We think of relations as holding between two terms. However, Russell points out that certain relations call for three, four or more terms. The relation "between" is only possible when three terms are present; it would not be possible if only two places existed. "Jealousy" also requires three terms. Four terms are required in the proposition "A wishes to B to promote C's marriage with D." In order to allow for falsehood, the relation involving "judging" or "believing" calls for several terms. In Othello's case, a relation between his mind and a single object, "Desdemona's love for Cassio," does not exist. What does exist is a "relation in which the mind and the various objects concerned all occur severally; that is to say, Desdemona and loving and Cassio must all be terms in the relation," a relation of four terms, including Othello.

Believing is the relation that Othello may be said to have to all the terms together, not to each individually. His actual belief knits together the four terms into one complex whole. Our belief is this knitting, which "relates a mind to several things other than itself." Before we may better understand the distinction between a true judgment and a false one, we must understand Russell's adopted terminology. The mind which judges in the act of judgment is the subject. The terms about which it judges are the objects. Othello is the subject of the above proposition while Desdemona, loving, and Cassio are the objects. All of these terms together are the constituents of the judgment. There is also a "sense" or "direction" which orders the objects, represented by the words in the sentence. This is obvious because the relation of judging in "Cassio loves Desdemona" obviously orients the terms in a different direction than "Desdemona loves Cassio."

Russell states: "When an act of believing occurs, there is a complex, in which 'believing' is the uniting relation, and subject and objects are arranged in a certain order by the 'sense' of the relation of believing." Believing and judging are relations and, like all other relations, they share the property of having a "sense," and the action of uniting terms into a whole. Wherever there is a relation between some certain terms, it unites them into a complex object. Also, conversely, wherever there is a complex object, there exists some relation at work.

In the proposition "Othello believes that Desdemona loves Cassio," it is clear that one of the objects is the relation, "loving." In Othello's act of belief, loving is not the relation which forms the complex unity between subject and objects. Russell writes, "(loving) is a brick in the structure, not the cement." Here the relation "believing" is the cement. In a case where "the relation which was one of the objects relates the other objects," then there is another complex unity and the belief is true. If, for instance, Othello believed truly that Desdemona loves Cassio, then there is a complex object, "Desdemona's love for Cassio," which unites the individual objects of the belief in the same order as in the belief. This complex object truly corresponds to the belief.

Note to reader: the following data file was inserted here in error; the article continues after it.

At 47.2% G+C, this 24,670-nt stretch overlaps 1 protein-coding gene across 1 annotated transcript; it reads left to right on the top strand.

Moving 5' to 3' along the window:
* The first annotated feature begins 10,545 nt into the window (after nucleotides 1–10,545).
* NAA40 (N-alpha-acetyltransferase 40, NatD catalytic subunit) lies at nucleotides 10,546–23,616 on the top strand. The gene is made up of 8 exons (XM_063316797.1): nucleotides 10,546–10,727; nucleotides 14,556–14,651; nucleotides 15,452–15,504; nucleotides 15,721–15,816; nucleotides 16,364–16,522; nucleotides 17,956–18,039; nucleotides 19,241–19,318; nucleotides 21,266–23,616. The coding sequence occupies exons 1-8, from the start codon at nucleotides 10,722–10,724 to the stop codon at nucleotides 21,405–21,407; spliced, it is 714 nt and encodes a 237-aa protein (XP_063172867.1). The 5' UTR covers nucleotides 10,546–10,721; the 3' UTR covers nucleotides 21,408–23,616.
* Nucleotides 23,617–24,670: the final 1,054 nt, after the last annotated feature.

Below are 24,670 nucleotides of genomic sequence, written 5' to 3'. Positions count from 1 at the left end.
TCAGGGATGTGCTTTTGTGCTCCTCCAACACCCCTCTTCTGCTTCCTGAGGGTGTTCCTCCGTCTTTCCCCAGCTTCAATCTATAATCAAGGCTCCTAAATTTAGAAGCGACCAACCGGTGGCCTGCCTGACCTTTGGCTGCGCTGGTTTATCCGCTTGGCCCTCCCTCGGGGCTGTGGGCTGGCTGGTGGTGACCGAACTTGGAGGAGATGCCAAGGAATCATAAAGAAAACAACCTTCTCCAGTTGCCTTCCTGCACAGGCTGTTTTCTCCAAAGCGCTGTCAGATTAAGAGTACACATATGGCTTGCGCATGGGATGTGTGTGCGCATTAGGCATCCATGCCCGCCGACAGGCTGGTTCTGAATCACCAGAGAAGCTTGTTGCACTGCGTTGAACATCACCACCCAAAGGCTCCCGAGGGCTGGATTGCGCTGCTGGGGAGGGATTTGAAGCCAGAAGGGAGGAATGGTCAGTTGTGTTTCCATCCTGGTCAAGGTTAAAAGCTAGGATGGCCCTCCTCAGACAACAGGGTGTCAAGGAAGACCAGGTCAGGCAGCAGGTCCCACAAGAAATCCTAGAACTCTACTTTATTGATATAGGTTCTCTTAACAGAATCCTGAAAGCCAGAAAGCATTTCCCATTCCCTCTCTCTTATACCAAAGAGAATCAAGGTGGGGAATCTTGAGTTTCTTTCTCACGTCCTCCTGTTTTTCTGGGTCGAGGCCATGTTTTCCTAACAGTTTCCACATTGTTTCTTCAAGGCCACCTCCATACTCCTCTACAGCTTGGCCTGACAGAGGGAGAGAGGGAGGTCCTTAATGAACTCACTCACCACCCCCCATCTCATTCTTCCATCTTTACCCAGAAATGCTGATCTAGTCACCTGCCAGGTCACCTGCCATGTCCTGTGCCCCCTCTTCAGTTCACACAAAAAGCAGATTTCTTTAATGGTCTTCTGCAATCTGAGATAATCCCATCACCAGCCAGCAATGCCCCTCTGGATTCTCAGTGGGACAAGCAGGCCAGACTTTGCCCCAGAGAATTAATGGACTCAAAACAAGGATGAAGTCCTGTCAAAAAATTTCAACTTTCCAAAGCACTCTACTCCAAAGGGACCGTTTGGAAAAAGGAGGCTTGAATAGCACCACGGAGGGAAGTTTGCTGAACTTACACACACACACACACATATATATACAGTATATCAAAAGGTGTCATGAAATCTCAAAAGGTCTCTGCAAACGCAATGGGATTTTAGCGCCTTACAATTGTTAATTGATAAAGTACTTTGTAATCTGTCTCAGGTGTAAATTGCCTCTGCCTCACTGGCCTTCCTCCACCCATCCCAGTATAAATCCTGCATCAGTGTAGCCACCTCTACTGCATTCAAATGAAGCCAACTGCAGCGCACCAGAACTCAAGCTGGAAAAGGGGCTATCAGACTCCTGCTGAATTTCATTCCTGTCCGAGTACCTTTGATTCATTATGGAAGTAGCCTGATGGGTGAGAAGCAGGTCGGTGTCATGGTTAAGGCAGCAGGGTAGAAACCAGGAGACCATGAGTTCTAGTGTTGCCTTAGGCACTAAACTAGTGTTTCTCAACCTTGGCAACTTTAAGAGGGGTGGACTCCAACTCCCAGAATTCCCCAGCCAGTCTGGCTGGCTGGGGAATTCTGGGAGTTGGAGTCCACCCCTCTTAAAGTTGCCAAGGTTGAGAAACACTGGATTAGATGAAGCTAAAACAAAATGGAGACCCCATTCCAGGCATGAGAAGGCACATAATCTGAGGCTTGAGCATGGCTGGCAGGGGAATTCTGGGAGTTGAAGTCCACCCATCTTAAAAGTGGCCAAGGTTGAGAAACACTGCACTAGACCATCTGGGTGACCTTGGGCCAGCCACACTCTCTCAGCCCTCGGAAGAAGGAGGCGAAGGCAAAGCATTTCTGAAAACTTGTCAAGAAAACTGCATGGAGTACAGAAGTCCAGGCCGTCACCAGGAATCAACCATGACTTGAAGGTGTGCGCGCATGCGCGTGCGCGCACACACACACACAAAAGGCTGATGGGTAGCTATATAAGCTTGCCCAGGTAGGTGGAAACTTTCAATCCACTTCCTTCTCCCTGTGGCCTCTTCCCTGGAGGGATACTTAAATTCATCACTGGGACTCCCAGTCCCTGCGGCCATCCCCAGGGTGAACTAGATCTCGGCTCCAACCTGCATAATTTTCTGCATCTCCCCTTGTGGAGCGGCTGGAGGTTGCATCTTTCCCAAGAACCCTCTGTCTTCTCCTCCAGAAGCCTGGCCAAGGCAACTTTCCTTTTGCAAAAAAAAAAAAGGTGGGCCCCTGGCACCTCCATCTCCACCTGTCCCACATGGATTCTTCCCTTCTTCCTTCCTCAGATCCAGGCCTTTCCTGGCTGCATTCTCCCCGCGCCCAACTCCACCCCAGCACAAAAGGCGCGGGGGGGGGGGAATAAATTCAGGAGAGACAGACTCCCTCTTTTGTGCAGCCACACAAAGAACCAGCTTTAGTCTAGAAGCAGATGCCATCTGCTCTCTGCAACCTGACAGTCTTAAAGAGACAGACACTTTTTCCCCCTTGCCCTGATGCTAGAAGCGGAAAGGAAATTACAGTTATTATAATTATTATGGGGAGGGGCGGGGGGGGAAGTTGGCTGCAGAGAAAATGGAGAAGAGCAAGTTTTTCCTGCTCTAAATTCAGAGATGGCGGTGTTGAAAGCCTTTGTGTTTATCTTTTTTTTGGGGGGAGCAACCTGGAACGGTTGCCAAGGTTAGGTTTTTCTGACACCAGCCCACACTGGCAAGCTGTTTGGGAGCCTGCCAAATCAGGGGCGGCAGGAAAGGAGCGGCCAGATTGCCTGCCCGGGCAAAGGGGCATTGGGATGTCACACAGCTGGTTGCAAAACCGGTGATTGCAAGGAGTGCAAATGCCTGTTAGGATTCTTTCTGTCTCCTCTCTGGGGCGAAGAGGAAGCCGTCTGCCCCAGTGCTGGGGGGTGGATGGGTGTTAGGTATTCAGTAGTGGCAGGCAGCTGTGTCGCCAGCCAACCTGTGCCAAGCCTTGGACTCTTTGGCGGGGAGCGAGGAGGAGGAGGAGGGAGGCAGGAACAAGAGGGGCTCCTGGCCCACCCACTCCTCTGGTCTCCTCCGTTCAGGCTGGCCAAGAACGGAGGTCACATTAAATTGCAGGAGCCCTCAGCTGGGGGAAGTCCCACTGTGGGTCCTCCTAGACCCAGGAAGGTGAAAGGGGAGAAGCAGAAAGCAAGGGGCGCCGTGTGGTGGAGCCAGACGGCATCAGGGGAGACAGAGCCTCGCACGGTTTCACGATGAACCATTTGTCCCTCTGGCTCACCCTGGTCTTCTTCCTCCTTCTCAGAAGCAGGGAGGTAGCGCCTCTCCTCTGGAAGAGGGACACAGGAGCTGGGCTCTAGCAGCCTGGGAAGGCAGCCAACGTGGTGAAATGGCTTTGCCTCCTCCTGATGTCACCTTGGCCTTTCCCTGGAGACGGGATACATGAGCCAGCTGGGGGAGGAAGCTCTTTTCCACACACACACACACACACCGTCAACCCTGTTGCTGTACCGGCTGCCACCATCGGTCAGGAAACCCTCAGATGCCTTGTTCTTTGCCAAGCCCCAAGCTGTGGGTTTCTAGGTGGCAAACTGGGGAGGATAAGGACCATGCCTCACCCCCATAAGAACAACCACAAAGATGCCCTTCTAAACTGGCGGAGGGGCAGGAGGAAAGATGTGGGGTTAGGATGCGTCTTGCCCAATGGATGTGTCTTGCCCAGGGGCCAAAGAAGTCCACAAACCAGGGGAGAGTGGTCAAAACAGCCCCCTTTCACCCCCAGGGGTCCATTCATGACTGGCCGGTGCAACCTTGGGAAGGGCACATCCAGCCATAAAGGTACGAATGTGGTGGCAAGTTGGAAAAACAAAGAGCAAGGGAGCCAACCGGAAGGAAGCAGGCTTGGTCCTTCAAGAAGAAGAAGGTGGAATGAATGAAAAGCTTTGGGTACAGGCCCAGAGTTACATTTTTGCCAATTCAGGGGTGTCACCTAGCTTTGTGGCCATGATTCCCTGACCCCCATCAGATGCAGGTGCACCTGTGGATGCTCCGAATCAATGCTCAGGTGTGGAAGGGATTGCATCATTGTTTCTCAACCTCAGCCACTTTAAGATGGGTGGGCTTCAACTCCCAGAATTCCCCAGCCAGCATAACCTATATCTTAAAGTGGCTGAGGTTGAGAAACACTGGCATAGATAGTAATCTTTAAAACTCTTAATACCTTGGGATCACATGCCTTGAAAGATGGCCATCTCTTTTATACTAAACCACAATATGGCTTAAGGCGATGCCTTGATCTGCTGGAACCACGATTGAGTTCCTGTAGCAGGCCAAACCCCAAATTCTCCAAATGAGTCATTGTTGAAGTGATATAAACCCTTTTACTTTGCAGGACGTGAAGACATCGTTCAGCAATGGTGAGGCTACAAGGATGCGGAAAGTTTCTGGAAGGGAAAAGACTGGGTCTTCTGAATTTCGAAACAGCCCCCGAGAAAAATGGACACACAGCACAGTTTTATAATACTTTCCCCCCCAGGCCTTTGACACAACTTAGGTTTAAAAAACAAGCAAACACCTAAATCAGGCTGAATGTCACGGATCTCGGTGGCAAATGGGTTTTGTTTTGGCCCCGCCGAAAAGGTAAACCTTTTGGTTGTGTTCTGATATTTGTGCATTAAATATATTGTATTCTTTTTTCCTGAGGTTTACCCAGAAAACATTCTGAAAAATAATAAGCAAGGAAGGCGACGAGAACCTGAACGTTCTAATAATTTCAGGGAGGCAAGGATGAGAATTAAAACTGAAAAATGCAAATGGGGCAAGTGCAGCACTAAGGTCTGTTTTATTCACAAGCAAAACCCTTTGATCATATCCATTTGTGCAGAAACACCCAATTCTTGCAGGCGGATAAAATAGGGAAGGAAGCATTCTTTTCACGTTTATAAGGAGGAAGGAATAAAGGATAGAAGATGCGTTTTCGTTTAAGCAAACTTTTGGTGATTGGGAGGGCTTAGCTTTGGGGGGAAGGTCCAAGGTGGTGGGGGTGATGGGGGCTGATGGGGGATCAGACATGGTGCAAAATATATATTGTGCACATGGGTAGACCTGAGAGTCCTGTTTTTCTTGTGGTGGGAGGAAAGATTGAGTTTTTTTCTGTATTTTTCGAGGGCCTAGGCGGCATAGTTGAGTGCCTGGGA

"Thus," Russell concludes, "a belief is true when it corresponds to a certain associated complex, and false when it does not." This is the meaning of truth. Terms are put into a certain order in a belief. That belief is true if the terms in that order unite through a relation like loving which is also an object of the belief, to form a complex object. Russell restates the theory thus: "If we take such a belief as 'Othello believes that Desdemona loves Cassio,' we will call Desdemona and Cassio the object-terms, and loving the object relation. If there is a complex unity 'Desdemona's love for Cassio', consisting of the object-terms related by the object-relation in the same order as they have in the belief, then this complex unity is called the fact corresponding to the belief." A belief is true when a corresponding fact exists.

Analysis: Chapter 12: Truth and Falsehood

The key to understanding Russell's theory of truth is to grasp the difference between two things, a belief and the belief that has a complex object that exists as a fact. When discovering a belief to be true, the relation which was just one of the objects is seen as the relation that cements all the other objects together. "Loving" becomes the apparent relation doing the work between the other objects. It is important to recognize the double role of the object-relation. It can hold between the objects and form a complex unity that also corresponds to fact, in which case the belief will be true. Or, it can merely unite the relations into a complex object that does not correspond to fact, in which case the belief will be false.

Here, Russell has established a structured basis for our reasoning, a criterion distinguishing truth from falsehood. It takes the form of a complex, grammatical form against which we can measure our beliefs. Thus, Russell's criterion for truth is essentially a correspondence between belief and fact. His next chapter will undertake the separate question as to which of our beliefs are true or false.